Entrepreneurship is not a thinking game
Business plans have become kind of a joke in the startup world. Rightfully so.
Any kind of planning or attempts to think things through that go beyond quick back-of-the-envelope plausiblity checks are a waste of time.
Every single time I came up with some master plan it turned out to be a complete waste of time.
Especially in the early stages of a business, it’s simply impossible to predict how it’s going to develop.
Whenever I sit down to figure something out or make a decision systematically, I end up more confused than before.
No matter how much you research, how many mind maps you draw, how many spreadsheets you fill out, you’re going to be completely wrong.
So all of these activities are a waste of time, plain and simple. They are the most dangerous form of procrastination since they feel like real work.
The same goes for reading books, listening to podcasts, watching videos, or any other form of looking for advice.
The problem with startup advice is all of it is true.
As the president of Y Combinator Sam Altman preached the gospel of launching early, raising very little capital upfront, finding product-market fit as quickly as possible.
But then, as the CEO of OpenAI, he raised $1 billion in funding and spent years in stealth mode before launching anything.
He now says he feels bad about the he gave while running YC.
But there’s absolutely no reason to feel bad.
Both playbooks, even though they are orthogonal, are perfectly valid. There are real-world examples of both approaches working.
And exactly the same is true for all startup advice.
Raise money or bootstrap?
Follow your passion or focus on finding the most lucrative opportunity?
Get a job to learn the ropes or jump right in?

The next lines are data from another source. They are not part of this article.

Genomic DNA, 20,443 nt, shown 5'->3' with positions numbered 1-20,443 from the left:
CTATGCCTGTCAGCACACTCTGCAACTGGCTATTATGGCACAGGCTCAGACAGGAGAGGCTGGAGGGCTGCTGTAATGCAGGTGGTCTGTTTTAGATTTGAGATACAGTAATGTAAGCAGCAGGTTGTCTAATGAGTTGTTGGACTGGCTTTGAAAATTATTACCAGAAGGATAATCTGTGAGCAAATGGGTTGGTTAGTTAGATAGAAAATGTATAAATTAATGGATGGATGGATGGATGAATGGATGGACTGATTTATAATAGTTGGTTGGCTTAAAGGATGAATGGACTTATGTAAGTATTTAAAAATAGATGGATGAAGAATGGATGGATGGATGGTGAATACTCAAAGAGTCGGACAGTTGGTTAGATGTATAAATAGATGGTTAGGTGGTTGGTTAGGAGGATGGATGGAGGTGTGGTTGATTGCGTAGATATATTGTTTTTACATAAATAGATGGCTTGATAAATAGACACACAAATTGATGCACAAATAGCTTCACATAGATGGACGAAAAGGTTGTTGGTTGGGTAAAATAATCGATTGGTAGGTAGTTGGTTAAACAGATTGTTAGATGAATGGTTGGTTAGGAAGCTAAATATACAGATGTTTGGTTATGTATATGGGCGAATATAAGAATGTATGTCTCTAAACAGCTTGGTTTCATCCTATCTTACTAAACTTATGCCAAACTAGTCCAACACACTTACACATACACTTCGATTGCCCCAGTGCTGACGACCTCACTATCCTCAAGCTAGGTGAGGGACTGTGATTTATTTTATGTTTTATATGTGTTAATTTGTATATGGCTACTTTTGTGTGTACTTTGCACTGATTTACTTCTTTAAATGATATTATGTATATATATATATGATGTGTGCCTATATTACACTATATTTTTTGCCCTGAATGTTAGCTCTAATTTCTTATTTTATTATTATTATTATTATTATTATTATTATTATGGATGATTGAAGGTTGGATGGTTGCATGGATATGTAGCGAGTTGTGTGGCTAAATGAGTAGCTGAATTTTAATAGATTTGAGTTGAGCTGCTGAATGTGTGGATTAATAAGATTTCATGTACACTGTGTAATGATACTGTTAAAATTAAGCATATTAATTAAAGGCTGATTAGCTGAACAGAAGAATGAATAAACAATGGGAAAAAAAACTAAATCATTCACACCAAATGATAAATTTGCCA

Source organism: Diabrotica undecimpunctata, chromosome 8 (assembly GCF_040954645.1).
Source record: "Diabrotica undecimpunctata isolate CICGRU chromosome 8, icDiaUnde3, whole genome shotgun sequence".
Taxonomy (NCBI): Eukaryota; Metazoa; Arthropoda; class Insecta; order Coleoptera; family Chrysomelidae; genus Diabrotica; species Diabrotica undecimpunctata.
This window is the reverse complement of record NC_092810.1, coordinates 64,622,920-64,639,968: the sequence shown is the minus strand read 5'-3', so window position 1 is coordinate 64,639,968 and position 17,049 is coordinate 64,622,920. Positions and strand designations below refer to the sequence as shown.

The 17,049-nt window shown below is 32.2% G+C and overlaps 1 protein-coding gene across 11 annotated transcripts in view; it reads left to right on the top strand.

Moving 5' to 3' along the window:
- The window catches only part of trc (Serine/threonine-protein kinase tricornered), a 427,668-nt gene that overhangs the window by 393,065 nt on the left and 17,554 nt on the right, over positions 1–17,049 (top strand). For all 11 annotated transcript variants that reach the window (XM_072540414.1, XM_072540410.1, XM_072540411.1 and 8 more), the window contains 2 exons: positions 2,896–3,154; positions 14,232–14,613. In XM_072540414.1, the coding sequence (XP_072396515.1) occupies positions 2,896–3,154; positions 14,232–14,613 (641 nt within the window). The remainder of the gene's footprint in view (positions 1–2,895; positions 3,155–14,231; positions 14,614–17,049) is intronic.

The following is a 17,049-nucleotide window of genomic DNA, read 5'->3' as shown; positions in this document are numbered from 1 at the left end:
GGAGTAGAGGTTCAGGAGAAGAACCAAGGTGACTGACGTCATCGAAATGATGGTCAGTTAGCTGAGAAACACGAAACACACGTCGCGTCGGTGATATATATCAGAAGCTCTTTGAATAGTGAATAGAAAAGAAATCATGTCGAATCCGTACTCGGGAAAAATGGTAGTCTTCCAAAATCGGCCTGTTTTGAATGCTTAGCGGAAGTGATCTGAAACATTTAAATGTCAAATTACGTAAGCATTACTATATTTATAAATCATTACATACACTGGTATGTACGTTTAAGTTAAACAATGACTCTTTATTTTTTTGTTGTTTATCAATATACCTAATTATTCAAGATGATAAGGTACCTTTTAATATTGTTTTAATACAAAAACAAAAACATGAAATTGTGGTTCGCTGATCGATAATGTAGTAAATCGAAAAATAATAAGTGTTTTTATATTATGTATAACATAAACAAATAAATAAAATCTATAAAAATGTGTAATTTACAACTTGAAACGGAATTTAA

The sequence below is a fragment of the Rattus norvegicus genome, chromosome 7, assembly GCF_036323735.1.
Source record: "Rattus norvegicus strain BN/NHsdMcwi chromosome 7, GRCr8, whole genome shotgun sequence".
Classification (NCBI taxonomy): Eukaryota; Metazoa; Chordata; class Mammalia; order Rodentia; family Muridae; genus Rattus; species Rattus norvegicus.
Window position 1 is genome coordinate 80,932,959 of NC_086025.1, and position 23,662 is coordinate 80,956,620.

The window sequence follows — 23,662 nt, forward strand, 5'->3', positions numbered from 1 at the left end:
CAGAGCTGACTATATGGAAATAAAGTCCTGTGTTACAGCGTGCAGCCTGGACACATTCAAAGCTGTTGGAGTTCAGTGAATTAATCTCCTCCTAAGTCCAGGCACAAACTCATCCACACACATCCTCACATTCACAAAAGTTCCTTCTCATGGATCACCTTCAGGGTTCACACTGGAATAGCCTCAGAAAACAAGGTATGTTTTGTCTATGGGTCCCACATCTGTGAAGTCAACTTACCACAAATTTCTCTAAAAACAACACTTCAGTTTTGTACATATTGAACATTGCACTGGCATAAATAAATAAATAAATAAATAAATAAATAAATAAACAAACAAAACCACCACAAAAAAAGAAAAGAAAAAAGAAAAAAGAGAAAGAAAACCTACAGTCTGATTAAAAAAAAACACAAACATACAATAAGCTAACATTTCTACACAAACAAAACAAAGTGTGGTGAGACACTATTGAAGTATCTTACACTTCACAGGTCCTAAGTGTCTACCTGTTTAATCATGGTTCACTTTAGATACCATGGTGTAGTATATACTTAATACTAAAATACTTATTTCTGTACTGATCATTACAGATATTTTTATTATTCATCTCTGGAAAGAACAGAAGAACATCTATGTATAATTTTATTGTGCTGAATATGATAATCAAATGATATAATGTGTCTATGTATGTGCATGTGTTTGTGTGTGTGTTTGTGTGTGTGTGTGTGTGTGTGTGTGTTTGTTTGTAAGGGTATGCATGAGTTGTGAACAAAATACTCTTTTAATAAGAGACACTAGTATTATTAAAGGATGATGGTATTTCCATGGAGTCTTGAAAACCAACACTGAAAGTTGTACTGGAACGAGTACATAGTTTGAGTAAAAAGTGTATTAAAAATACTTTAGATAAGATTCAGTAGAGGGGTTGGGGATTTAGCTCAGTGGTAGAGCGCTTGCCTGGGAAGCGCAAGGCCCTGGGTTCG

Test everything methodically or trust your gut?
Move fast and break things or move slow and get it right?
Do strategic idea safaris or just start building something?
Niche down or go broad?
Focus on the hottest new distribution channel or stick to lindy channels?
The answer is always the same: it depends.
Of course that’s the answer! Reality has a shitton amount of detail.
Anyone who argues with full confidence that there can only be one right answer to any of these questions is a charlatan.
I used to be impressed when people wrote or talked about these brainy grand theories.
Like “here’s a 3-step process for coming up with a business idea”. Or “here’s a 5-step playbook for validating it”. Or “here’s a 7-part framework for growing your startup”.
Now I know that every “business thinker” is full of shit. All of it is nonsense that only looks good on paper.
None of these theoreticians is still in the trenches. If they ever got first-hand experience, it was a long time ago.
Active pracitioners know what matters.
Nothing else moves the needle.
Only by actually building something you discover truly valuable opportunities. You will never find them in research reports or by applying some brainy ideation framework.
It’s also the only way to find out what actually works in your specific situation.
And the less time you waste on researching and planning, the more time you have to gather real world data and experiences.
Entrepreneurship is not a thinking game. It’s a doing game.